Last night, KMOV dropped the bombshell that everyone who's anyone in Missouri politics has been whispering about for more than a year: Governor Eric Greitens had an affair. He confirmed it. First Lady Sheena Greitens made a brief statement acknowledging that she now knows about it, and asking everyone to leave the family alone. The only thing more predictable than the couple's humiliation was the glee everyone took in talking about it.
But KMOV's piece was unusually ugly, for a reason I didn't see anyone acknowledging last night: Its sole source for the affair was the ex-husband.
Yes, in this case, the reason we found out about this three-year-old personal matter between a politician and his paramour is because the governor's girlfriend was married to an utter asshole — the kind of rat who not only secretly tapes her during the moment she confesses the affair, but tweets about his righteous anger in hopes someone will reach out and then, later, gives that tape to a TV news station. This peach of a man not only shared this intimate and incredibly sad moment with a reporter, but gave an interview in which his identity was carefully cloaked to opine about just how terrible the governor was.
Oh, and this shy violet, naturally, hired the most media-savvy lawyer in town to help push his interests. Because when you're only reluctantly coming forward, the attorney you hire is Albert Watkins.
There is, one must acknowledge, a very disturbing component to the story he's telling. Did Greitens — then a candidate for governor — take a nude pic of the woman when she was blindfolded during their first assignation and tell her the photo would be released if she ever told anyone about their affair? The woman told her husband as such, although a transcript of the conversation shows she also told him that Greitens apologized that day and told her he'd erased it. (Greitens' lawyer, James Bennett, denied the allegation last night; as KMOV acknowledges, the woman continued to see Greitens after that.) Still, if true, it speaks to a level of cold calculation that's horrifying even to those who've long suspected the worst about the governor.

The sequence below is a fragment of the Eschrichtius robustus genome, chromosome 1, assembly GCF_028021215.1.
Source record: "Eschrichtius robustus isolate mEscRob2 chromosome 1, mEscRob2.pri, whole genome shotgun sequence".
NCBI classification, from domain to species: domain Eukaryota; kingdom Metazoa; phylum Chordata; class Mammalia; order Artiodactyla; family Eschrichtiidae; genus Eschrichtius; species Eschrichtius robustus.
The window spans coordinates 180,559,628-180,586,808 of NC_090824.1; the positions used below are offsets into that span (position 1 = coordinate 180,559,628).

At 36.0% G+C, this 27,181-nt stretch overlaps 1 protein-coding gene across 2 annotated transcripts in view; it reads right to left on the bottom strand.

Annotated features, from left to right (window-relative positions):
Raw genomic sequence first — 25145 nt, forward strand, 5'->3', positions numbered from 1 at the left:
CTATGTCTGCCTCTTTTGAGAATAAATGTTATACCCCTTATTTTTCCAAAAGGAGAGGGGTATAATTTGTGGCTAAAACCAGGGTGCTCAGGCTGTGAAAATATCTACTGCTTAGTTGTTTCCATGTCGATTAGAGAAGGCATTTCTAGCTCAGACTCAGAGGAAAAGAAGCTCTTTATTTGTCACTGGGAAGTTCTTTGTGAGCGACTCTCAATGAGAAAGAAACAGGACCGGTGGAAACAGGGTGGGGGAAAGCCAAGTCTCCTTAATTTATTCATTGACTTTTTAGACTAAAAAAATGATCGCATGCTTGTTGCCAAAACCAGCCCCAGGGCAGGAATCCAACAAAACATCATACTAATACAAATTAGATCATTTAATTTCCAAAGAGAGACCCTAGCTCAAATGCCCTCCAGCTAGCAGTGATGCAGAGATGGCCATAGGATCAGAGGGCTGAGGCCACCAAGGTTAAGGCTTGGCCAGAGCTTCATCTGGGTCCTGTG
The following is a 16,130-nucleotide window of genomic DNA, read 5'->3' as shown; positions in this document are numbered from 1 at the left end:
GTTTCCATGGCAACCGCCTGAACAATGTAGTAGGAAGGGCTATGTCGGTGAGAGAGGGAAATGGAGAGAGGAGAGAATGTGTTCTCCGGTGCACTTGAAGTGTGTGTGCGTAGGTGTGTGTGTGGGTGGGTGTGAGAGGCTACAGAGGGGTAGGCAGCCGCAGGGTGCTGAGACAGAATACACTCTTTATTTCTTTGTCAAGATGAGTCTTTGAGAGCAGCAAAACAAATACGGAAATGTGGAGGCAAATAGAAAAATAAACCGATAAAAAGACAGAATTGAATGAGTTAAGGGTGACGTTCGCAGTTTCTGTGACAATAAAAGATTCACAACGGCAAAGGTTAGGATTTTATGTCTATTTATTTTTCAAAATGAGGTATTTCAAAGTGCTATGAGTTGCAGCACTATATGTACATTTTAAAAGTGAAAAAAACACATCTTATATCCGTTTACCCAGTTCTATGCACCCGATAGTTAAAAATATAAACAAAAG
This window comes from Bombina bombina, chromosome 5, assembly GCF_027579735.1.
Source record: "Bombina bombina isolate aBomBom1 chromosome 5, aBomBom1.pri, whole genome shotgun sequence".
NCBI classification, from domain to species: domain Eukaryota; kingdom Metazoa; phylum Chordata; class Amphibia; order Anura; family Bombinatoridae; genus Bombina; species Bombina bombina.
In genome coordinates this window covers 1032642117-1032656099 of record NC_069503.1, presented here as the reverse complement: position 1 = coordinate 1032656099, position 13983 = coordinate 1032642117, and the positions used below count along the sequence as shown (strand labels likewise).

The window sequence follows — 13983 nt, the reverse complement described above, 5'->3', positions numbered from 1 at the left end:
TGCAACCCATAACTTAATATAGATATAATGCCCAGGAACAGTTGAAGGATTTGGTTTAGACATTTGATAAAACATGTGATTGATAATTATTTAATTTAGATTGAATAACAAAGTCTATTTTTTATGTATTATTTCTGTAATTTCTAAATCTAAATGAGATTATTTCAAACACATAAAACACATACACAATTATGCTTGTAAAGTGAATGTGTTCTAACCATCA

And yet there is something even more disturbing, to me, about giving the floor to a man who surreptitiously records his wife at her lowest — and then insists on telling the story that is only hers to tell.
It's easy to forget this in 2018, but revenge isn't just about sharing nudes. Revenge can also be a matter of forcing someone else's private story to become public. It can be about fanning the flames and still trying to claim plausible deniability as you watch your ex-wife's privacy go up in flames.
In a statement through his attorney, the man says he cares "only for my children and the reputation of their mother in their eyes. Therefore I went to exhaustive efforts to keep this information out of the spotlight. I now understand that this information is out there from other sources and won't go away."
I don't buy it. This story has been the single worst-kept secret in St. Louis, thanks almost entirely to his efforts. He may have only talked to one political operative, as he says in a statement through his lawyer, but that operative talked to plenty of people who, yes, talked to people. And as the Post-Dispatch
acknowledged last night, it too interviewed the man, but it decided against running a story because "the woman in question has consistently declined to be interviewed"
(emphasis added). The paper's language makes clear that she was given multiple attempts; she didn't want to talk. By releasing a tape of her most private moment — a conversation he badgered her into having, promising "it will never leave the car," her ex decided otherwise for her.